Neither development was particularly surprising, but it sets the stage for even more bad news due later this week, when the Newspaper Association of America releases industry revenue figures for the fourth quarter of 2008.
Philadelphia Newspapers LLC filed for Chapter 11 bankruptcy protection on Sunday, saying it would not be able to make upcoming scheduled payments on its debt of $390 million. Most of this debt was acquired in a deal engineered by Philadelphia advertising mogul Brian Tierney to buy the Inquirer and Daily News from McClatchy for about $560 million in 2006.
The company technically defaulted on the debt, with missed payments in June 2008 and again in October--incurring $13.4 million in penalties as it tried to renegotiate its borrowing covenant. Having failed to reach an agreement with its creditors, however, the company was left with no alternative except bankruptcy protection, in the hopes of restructuring debt under the provisions of Chapter 11.
This would allow it to use a financial arrangement called "debtor-in-possession" financing with NewSpring Capital--which, as the wording suggests, will leave the company under the control of Philadelphia Newspapers.
According to Tierney, the company's CEO, the newspapers are actually "sound and profitable" on a current basis. In an email to staff, he added: "We have asked the court to permit all salary and benefits, including pensions and 401(k) plans, to continue as usual"--a significant commitment, as other big publishers are freezing pensions and 401(k) contributions.
Still, it indicates that the holding company--like other publishers that closed big deals in the last decade--underestimated the severity of both the secular decline in print ad revenues and the current recession. Tierney summed up the situation in his email: "As a company, we have been hit with a perfect storm, including a dramatic decline in total revenue, the worst economic conditions since the Great Depression and a debt structure which is out of line with current economic reality."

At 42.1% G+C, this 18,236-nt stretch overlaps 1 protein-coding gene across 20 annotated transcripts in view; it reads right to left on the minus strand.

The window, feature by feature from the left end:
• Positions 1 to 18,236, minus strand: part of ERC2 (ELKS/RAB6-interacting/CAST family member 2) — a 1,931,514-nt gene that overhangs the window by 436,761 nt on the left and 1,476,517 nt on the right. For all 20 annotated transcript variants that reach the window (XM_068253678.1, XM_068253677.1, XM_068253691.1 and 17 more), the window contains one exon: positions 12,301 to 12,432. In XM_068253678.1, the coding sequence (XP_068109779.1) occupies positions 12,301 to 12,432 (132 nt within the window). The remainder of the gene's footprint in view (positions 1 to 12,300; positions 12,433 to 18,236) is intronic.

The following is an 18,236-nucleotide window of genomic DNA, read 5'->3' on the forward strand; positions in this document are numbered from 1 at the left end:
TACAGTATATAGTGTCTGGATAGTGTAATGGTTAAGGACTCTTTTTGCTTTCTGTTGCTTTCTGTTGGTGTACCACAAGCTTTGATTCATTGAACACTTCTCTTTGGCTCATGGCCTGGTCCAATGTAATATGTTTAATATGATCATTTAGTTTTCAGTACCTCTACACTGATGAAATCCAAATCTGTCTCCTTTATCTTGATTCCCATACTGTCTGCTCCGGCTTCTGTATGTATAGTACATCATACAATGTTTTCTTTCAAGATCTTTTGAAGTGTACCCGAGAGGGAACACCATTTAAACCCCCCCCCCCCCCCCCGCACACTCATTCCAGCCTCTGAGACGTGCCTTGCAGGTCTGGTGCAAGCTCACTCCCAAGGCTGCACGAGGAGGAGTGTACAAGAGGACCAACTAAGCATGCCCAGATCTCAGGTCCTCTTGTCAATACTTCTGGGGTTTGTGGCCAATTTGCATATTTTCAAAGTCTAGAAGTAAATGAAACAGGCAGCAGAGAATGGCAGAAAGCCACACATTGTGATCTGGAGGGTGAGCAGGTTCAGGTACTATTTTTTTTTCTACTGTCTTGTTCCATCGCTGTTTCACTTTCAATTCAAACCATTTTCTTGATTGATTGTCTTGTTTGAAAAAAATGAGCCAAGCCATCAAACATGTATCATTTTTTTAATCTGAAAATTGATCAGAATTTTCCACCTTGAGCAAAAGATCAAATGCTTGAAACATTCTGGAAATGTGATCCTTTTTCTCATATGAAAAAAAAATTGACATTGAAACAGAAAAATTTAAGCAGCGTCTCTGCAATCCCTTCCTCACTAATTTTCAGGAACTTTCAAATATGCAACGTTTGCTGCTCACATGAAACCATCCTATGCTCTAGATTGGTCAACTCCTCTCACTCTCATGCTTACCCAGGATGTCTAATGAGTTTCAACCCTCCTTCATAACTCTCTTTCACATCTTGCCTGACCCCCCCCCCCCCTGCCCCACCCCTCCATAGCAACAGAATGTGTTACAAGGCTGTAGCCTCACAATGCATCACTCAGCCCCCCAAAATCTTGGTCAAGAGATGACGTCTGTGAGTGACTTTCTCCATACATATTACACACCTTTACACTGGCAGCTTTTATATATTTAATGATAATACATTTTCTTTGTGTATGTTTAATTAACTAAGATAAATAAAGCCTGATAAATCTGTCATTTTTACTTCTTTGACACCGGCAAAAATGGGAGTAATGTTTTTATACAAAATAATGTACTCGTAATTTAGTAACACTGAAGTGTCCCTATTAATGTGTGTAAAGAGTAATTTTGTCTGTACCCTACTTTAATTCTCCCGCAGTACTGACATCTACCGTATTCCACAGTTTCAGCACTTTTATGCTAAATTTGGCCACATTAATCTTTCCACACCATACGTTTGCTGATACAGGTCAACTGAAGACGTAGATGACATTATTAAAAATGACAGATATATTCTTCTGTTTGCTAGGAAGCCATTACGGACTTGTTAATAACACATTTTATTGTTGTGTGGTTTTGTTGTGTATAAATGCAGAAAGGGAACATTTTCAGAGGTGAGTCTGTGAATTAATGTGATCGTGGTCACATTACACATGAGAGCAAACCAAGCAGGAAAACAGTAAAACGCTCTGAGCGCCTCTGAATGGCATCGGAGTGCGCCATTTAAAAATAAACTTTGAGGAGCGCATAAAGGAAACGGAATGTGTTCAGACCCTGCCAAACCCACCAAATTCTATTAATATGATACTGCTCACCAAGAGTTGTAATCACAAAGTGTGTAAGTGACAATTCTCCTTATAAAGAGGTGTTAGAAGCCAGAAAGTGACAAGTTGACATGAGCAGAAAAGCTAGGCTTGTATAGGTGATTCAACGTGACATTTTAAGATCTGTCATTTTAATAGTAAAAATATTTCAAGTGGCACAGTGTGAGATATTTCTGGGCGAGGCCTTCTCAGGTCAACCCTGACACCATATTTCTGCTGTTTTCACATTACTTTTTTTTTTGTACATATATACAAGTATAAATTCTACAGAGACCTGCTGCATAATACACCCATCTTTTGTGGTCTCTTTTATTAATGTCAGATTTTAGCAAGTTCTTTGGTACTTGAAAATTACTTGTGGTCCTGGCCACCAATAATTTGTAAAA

This was also the case at Journal Register Co., the publisher of the New Haven Register and hundreds of small-town weekly newspapers, which filed for Chapter 11 bankruptcy protection on Saturday. In its filing, Journal Register asked the U.S. Bankruptcy Court in Manhattan to allow it to cancel its stock and hand the company over to its creditors.
Altogether, the Journal Register carries about $700 million in debt, versus assets of about $600 million. After technically defaulting on its debt last year, the company has been forced to close scores of small-town weekly newspapers throughout Connecticut, Pennsylvania, upstate New York and Michigan.
Much of the blame for the company's current predicament has been tied to its buying spree in the 1990s and earlier this decade. This built a portfolio of about 300 weekly newspapers around the Northeast and Midwest, but loaded the company with a significant amount of debt as well.
Financial distress is widespread in the newspaper industry, and growing more acute week by week. Last week, the Star Tribune of Minneapolis asked a bankruptcy judge to dissolve its contract with the local printer's union, which ultimately falls under the umbrella of the International Brotherhood of Teamsters. According to the newspaper's publishers, freeing itself from the union contract would allow it to renegotiate terms with the printers, including lower wages, thus saving several million dollars a year.
Also last week, Lee Enterprises said it had succeeded in renegotiating the loan covenants governing $306 million in debt, most of which was assumed during its purchase of Pulitzer Inc. in 2005. By doing so, the company was able to pay off $120 million of debt right away; payment of the remaining $186 million has been deferred until April 2012. The terms of the new agreement are quite strict, however, raising the interest rate and putting the entire company up as collateral to secure the loans.